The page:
The mourning dove (Zenaida macroura) is a member of the dove family, Columbidae.
The bird is also known as the American mourning dove or the rain dove.
There are five subspecies of mourning dove:
• Eastern (Zenaida macroura carolinensis)
• Clarion Island (Zenaida macroura clarionensis)
• West Indian (Zenaida macroura macroura)
• Western (Zenaida macroura marginella)
• Panama (Zenaida macroura turturilla)
The average lifespan of the mourning dove is 4 to 5 years in the wild and up to 19 years in captivity.
The mourning dove is a medium-sized, slender dove approximately 31 cm (12 in) in length.
Mourning doves weigh from 112 to 170 g (4 to 6 oz), usually closer to 128 g (4.5 oz).
They have a stream-lined appearance, with a relatively small head and a long, pointed tail.
Their coloration– The plumage is generally light gray-brown and lighter and pinkish below. The wings have black spotting, and the outer tail feathers are white, contrasting with the black inners. Below the eye is a distinctive crescent-shaped area of dark feathers. They have a small, black bill and red legs and feet.
Males and females are similar in appearance.
The bird is a strong flier, capable of speeds up to 88 km/h (55 mph).
It is also swift and maneuverable in flight, so can escape most predators.
The species usually forages on the ground, walking but not hopping.
Mourning doves eat almost exclusively seeds, which make up more than 99% of their diet. They eat agricultural crops, especially cereal grains such as corn, millet, rye, barley, and oats. Rarely, they will eat snails or insects.
Mourning doves generally eat enough to fill their crops and then fly away to digest while resting.
Like other dove, the mourning dove drinks by suction, without lifting or tilting its head. It often gathers at drinking spots around dawn and dusk.
This species’ call is a distinctive, plaintive cooOOoo-woo-woo-woooo, uttered by males to attract females, and may be mistaken for the call of an owl at first. Other sounds include a nest call cooOOoo by paired males to attract their mates to the nests, a greeting call a soft ork by males upon joining their mates again, and an alarm call a short roo-oo by either male or female when in danger.
The mourning dove is monogamous and forms strong pair bonds. Pairs typically reconvene in the same area the following breeding season, and sometimes may remain together throughout the winter.
Courtship begins with a noisy flight by the male, followed by a graceful, circular glide with outstretched wings and head down. After landing, the male will approach the female with a puffed-out breast, bobbing head, and loud calls. Mated pairs will often preen each other’s feathers.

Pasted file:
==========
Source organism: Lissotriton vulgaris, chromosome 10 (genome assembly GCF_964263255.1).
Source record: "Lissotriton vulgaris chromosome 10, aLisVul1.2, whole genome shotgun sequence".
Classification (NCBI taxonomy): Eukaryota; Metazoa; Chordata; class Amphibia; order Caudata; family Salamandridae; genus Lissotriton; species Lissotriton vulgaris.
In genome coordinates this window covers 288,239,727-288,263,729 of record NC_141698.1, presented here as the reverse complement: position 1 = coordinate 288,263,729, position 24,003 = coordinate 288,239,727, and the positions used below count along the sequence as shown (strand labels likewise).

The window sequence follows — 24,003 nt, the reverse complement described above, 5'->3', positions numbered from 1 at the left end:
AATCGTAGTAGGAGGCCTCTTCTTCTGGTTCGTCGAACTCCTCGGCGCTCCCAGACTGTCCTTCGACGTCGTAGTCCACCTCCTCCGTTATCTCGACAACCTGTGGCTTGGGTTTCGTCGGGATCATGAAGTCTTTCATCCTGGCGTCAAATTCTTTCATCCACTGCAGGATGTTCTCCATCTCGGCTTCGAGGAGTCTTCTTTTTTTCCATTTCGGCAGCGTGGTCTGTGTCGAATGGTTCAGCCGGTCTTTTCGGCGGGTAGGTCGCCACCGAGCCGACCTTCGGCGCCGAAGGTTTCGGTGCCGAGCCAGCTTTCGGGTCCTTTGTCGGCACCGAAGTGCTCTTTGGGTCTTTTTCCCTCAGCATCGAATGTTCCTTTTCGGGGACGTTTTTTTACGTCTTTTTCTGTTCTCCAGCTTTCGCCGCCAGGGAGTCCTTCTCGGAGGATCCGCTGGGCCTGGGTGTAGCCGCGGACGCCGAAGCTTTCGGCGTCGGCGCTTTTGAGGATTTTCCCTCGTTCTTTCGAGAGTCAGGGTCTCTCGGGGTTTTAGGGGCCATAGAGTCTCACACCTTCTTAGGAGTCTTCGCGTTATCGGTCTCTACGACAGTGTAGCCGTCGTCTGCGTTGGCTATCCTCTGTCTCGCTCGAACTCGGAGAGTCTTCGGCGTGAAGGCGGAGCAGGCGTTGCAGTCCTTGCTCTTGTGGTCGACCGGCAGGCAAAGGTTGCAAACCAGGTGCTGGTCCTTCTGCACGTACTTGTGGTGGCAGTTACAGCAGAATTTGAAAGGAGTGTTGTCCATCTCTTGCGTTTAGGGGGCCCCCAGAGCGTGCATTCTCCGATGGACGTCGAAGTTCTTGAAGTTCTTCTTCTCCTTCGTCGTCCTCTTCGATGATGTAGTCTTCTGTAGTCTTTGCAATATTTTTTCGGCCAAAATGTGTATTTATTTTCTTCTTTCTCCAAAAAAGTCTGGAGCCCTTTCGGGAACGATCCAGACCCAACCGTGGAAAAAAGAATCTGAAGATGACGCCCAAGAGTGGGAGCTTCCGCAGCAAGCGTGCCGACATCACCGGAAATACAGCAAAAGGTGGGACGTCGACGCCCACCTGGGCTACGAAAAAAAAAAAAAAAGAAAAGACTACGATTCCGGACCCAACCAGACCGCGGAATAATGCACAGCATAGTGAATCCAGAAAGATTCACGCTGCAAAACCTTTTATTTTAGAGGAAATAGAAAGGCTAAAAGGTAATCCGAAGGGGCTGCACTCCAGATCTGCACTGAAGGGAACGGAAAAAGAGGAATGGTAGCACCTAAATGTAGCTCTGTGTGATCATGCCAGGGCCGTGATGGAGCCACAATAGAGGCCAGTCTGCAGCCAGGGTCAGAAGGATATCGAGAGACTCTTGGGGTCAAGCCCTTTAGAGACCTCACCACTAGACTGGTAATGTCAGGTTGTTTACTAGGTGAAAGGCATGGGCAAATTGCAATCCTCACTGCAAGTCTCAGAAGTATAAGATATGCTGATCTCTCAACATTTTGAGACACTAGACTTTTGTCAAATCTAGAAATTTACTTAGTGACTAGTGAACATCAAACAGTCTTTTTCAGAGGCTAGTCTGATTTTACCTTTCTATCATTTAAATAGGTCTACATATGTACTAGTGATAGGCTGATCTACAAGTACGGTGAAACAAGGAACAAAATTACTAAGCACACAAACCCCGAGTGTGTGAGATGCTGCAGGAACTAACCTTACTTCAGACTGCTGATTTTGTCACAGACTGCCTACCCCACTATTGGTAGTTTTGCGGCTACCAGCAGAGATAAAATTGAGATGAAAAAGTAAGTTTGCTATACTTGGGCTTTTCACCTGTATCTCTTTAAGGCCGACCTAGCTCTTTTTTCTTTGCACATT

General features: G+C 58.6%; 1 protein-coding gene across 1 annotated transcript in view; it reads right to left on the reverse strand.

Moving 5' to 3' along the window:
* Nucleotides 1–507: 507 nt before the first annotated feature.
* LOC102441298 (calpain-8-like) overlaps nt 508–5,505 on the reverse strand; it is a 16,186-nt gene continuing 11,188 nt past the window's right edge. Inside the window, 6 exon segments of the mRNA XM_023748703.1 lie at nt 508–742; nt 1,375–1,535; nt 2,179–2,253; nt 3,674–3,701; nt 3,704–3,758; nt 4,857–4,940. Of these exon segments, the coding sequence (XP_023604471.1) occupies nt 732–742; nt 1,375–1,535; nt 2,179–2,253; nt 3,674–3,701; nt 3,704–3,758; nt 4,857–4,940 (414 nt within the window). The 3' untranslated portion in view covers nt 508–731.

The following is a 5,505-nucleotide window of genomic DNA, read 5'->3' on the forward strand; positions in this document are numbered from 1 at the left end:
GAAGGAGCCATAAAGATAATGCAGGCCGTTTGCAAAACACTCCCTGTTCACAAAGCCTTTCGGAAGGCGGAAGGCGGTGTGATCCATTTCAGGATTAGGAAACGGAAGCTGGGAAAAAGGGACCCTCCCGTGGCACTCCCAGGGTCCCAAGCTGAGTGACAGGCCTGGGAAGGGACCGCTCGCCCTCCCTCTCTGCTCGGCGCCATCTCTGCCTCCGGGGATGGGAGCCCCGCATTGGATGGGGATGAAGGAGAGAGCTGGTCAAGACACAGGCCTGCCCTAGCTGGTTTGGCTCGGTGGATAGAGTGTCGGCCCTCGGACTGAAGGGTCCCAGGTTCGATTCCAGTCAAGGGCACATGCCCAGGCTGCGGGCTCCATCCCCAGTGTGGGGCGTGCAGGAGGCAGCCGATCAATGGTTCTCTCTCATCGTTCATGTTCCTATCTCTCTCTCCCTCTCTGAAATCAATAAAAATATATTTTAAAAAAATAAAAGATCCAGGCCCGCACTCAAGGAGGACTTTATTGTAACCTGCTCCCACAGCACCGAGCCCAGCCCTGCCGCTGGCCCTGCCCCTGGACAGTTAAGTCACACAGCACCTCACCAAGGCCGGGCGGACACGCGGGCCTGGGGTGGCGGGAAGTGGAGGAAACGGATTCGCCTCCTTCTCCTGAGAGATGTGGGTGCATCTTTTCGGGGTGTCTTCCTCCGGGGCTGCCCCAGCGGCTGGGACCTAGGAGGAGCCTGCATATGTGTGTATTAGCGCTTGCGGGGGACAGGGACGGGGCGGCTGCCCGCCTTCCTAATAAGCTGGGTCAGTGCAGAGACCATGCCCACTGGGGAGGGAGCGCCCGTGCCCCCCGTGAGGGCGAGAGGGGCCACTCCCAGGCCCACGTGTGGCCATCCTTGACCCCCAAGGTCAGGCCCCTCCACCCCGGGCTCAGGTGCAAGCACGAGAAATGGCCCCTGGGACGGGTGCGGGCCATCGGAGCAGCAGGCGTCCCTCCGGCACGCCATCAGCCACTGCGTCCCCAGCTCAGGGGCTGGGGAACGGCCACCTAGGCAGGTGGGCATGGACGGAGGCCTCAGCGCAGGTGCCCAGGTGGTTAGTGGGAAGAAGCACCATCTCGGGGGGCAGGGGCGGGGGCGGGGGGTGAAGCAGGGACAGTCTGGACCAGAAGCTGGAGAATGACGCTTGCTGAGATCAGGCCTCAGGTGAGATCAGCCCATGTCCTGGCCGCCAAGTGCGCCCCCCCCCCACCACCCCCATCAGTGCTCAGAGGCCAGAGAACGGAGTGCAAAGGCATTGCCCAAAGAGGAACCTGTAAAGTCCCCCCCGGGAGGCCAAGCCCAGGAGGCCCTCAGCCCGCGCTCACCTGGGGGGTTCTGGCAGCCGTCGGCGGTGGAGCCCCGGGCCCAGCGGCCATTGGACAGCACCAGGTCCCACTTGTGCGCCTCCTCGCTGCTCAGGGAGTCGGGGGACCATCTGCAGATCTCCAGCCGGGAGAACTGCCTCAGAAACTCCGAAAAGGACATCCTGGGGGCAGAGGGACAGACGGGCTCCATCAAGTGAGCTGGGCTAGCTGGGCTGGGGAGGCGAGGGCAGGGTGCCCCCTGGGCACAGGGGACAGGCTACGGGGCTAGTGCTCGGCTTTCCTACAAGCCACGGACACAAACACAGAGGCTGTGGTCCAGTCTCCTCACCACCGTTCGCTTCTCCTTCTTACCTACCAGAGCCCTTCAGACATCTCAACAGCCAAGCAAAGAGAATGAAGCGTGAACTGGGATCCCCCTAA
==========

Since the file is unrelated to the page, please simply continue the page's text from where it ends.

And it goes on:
After finding a mate, males begin selecting a nest site. Nest construction takes over ten hours and covers a span of three to four days.
Female mourning doves generally lay two small, white eggs in an open nest. Both sexes incubate, the male from morning to afternoon, and the female the rest of the day and at night. Mourning doves are devoted parents; nests are very rarely left unattended by the adults.
The young leave the nest about 15 days after hatching but remain nearby until they are more accomplished at flying, usually at about 30 days old.
Adult mourning doves will try to lure predators away from their nests by pretending to be injured. This is called the “broken-wing feign.” They flutter about on the ground in front of the predator, as if they had a broken wing, and lure them away from the area of their nest.
The mourning dove is one of the most abundant and widespread of all North American birds.
The number of individual mourning doves is estimated to be approximately 475 million.
It is also a leading gamebird, with more than 20 million birds (up to 70 million in some years) shot annually in the US, both for sport and for meat.
References to mourning doves appear frequently in Native American literature. Mourning Dove was the pen name of Christine Quintasket, one of the first published Native American women authors.
Mourning dove imagery also turns up in contemporary American and Canadian poetry in the work of poets as diverse as Robert Bly, Jared Carter, Lorine Niedecker, and Charles Wright.